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Latest Mail Items
More than a quarter-million U.S. Postal Service workers are eligible for retirement, and a restructuring plan proposed Thursday relies heavily on getting many of them to quit.
The husband and wife postal workers at a North Carolina mail-sorting plant were out of work and collecting disability benefits when they first came under surveillance.
The U.S. Postal Service on Tuesday reported a $5.1 billion annual loss, but the figure would have been more than twice as high if Congress had not postponed a $5.5 billion bill to fund retiree health benefits.
The average American home received a personal letter through the mail just once every seven weeks last year. With business dwindling, the U.S. Postal Service lost $8.5 billion in 2010, and losses for fiscal 2011 are expected to be about $9 billion. The USPS doesn't have the $5.5 billion needed for its retiree health care fund payment due this month and is so close to its debt limit that it won't be able to pay its bills later this fiscal year.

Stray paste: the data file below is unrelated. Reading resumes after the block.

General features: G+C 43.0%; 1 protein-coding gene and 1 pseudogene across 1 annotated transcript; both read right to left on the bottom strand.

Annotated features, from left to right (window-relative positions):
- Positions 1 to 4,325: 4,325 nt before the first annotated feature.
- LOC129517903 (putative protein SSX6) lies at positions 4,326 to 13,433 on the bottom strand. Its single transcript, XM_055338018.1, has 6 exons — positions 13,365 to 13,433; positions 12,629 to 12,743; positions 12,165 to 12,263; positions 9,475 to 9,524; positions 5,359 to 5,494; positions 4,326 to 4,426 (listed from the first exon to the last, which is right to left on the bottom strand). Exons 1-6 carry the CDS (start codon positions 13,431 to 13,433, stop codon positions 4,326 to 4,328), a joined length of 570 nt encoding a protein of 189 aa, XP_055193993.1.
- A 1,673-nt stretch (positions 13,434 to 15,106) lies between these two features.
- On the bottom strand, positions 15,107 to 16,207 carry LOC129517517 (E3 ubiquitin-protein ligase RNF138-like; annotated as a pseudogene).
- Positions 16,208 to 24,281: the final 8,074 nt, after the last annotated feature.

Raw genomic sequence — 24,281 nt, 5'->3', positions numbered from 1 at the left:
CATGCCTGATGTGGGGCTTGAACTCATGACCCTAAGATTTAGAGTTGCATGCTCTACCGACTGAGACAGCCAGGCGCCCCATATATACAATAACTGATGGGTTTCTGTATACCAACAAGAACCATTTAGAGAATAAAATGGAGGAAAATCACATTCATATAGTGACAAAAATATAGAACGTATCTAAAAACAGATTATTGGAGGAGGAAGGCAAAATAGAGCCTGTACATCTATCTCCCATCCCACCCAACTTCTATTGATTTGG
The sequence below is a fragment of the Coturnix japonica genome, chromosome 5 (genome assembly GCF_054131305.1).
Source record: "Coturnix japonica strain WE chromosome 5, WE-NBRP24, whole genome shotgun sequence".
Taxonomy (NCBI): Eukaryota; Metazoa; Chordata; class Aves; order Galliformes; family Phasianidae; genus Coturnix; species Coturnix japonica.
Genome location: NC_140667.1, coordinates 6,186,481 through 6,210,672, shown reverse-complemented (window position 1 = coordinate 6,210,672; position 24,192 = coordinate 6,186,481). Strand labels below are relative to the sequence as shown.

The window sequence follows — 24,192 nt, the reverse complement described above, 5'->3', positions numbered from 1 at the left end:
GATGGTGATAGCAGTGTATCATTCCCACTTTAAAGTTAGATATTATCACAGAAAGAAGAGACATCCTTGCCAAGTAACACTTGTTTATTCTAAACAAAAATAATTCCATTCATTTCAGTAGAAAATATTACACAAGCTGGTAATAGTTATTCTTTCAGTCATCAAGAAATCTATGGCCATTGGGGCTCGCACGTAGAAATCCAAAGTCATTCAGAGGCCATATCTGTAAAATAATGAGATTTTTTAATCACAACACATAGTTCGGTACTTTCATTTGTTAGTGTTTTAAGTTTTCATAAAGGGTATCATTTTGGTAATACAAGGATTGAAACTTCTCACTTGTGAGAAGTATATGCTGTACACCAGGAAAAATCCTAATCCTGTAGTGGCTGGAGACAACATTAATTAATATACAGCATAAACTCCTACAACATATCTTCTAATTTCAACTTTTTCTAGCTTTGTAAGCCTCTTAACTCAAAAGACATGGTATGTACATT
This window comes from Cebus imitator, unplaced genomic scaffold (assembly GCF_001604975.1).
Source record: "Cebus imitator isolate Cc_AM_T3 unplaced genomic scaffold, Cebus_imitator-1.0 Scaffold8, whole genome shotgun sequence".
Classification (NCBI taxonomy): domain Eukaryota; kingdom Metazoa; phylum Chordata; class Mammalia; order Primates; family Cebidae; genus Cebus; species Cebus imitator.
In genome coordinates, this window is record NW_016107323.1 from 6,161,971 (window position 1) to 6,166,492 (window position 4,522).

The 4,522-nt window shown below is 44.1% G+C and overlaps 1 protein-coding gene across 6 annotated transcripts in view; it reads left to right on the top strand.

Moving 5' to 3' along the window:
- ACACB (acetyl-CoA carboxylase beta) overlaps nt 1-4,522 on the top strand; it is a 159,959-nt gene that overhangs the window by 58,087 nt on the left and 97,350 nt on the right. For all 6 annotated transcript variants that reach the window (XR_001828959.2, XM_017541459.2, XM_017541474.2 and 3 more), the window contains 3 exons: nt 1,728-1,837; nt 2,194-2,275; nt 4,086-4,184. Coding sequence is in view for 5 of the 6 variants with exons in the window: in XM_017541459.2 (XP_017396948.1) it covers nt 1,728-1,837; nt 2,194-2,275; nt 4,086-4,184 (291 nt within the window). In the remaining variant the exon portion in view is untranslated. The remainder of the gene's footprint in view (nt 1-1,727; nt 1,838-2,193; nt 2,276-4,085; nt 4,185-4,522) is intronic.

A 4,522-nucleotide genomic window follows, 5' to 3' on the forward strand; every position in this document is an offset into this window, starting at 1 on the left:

Mom might get a quick note in the mail. Sister might get a birthday card. But that's about it. For the typical American household these days, nearly two months will pass before a personal letter shows up.
Facing an increasingly bleak bottom line, the Postal Service is considering closing more than 10 percent of its retail outlets.
The first American in space, Mercury astronaut Alan Shepard, was honored with his own stamp Wednesday on the eve of the 50th anniversary of his flight.
In The Washington Times on March 28, Ryan Cole characterized the Postal Service's $75 billion retiree benefits overpayment as "USPS taxpayer-subsidized CPR" while invoking the name of Lysander Spooner, a 19th-century postal entrepreneur. Moving forward from 19th-century postal history through the 20th century and into the early 21st century, today's Postal Service is subject to annual and pre-funding benefit payments of $11 billion a year.
A Tuesday Commentary item titled "Postal Service delivers bill of goods to taxpayers" referred to the Postal Rate Commission. The independent agency that exercises regulatory oversight of the United States Postal Service is the Postal Regulatory Commission.